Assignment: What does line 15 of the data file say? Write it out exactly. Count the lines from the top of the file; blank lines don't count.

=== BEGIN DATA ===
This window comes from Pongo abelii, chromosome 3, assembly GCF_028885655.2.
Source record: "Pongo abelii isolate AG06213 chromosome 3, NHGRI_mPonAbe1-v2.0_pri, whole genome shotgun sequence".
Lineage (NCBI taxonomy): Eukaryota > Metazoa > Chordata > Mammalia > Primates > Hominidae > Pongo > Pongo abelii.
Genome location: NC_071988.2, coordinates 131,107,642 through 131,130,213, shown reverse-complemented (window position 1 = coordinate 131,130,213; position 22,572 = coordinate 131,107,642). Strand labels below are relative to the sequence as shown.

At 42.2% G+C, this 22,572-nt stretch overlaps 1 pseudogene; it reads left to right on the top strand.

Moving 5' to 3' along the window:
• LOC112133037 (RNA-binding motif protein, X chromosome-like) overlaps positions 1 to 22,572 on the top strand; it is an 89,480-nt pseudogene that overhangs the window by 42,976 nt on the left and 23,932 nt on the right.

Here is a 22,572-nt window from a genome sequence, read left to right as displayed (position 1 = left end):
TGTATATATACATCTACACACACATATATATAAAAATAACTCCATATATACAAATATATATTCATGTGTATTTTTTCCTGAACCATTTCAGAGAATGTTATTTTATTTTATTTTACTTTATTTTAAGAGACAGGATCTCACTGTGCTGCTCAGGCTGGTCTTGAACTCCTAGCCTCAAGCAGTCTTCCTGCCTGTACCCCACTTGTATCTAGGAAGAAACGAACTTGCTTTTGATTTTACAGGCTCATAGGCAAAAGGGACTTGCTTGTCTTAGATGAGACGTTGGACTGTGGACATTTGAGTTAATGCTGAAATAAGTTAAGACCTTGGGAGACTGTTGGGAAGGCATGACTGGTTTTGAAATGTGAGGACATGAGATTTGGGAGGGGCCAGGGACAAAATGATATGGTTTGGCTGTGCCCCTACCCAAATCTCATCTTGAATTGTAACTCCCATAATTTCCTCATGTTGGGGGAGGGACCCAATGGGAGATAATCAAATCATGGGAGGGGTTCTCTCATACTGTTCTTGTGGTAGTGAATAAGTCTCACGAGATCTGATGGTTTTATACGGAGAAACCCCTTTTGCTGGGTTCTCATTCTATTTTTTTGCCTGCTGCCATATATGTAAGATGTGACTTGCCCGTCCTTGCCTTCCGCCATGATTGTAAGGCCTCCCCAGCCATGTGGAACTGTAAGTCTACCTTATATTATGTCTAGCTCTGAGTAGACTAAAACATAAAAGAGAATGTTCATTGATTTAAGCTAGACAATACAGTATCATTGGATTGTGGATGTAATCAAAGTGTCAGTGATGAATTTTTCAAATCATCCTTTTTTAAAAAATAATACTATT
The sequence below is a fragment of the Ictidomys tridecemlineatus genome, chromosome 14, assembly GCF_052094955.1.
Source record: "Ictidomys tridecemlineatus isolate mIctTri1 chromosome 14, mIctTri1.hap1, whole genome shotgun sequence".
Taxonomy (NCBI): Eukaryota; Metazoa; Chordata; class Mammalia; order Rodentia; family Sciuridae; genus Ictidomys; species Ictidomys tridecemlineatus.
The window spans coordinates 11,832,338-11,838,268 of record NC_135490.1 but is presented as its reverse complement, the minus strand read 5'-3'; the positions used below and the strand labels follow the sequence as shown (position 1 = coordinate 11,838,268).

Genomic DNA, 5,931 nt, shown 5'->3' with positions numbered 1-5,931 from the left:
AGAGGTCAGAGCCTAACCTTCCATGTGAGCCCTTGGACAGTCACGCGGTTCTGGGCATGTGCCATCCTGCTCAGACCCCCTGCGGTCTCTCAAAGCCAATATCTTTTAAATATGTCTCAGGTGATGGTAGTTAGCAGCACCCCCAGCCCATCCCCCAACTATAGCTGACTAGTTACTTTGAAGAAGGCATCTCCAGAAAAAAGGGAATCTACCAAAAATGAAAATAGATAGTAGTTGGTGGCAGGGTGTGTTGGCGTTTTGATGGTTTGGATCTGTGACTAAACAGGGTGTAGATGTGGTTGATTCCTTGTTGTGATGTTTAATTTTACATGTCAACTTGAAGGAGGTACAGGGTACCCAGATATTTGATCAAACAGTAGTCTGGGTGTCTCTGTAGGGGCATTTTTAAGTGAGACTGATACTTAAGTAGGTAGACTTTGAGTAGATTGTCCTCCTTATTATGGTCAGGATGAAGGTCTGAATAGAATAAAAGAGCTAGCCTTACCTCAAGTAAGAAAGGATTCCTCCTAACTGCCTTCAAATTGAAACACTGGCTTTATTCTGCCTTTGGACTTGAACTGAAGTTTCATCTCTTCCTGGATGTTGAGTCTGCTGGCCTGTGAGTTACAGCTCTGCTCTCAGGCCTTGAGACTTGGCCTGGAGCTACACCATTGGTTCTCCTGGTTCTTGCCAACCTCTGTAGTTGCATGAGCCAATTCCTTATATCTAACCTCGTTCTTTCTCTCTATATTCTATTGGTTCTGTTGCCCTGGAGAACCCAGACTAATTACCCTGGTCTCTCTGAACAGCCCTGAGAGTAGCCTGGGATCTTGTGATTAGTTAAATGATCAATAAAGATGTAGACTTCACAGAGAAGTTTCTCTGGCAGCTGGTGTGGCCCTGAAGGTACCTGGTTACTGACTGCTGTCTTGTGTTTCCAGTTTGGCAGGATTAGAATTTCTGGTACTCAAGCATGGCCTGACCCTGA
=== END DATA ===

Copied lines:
AGAGGTCAGAGCCTAACCTTCCATGTGAGCCCTTGGACAGTCACGCGGTTCTGGGCATGTGCCATCCTGCTCAGACCCCCTGCGGTCTCTCAAAGCCAATATCTTTTAAATATGTCTCAGGTGATGGTAGTTAGCAGCACCCCCAGCCCATCCCCCAACTATAGCTGACTAGTTACTTTGAAGAAGGCATCTCCAGAAAAAAGGGAATCTACCAAAAATGAAAATAGATAGTAGTTGGTGGCAGGGTGTGTTGGCGTTTTGATGGTTTGGATCTGTGACTAAACAGGGTGTAGATGTGGTTGATTCCTTGTTGTGATGTTTAATTTTACATGTCAACTTGAAGGAGGTACAGGGTACCCAGATATTTGATCAAACAGTAGTCTGGGTGTCTCTGTAGGGGCATTTTTAAGTGAGACTGATACTTAAGTAGGTAGACTTTGAGTAGATTGTCCTCCTTATTATGGTCAGGATGAAGGTCTGAATAGAATAAAAGAGCTAGCCTTACCTCAAGTAAGAAAGGATTCCTCCTAACTGCCTTCAAATTGAAACACTGGCTTTATTCTGCCTTTGGACTTGAACTGAAGTTTCATCTCTTCCTGGATGTTGAGTCTGCTGGCCTGTGAGTTACAGCTCTGCTCTCAGGCCTTGAGACTTGGCCTGGAGCTACACCATTGGTTCTCCTGGTTCTTGCCAACCTCTGTAGTTGCATGAGCCAATTCCTTATATCTAACCTCGTTCTTTCTCTCTATATTCTATTGGTTCTGTTGCCCTGGAGAACCCAGACTAATTACCCTGGTCTCTCTGAACAGCCCTGAGAGTAGCCTGGGATCTTGTGATTAGTTAAATGATCAATAAAGATGTAGACTTCACAGAGAAGTTTCTCTGGCAGCTGGTGTGGCCCTGAAGGTACCTGGTTACTGACTGCTGTCTTGTGTTTCCAGTTTGGCAGGATTAGAATTTCTGGTACTCAAGCATGGCCTGACCCTGA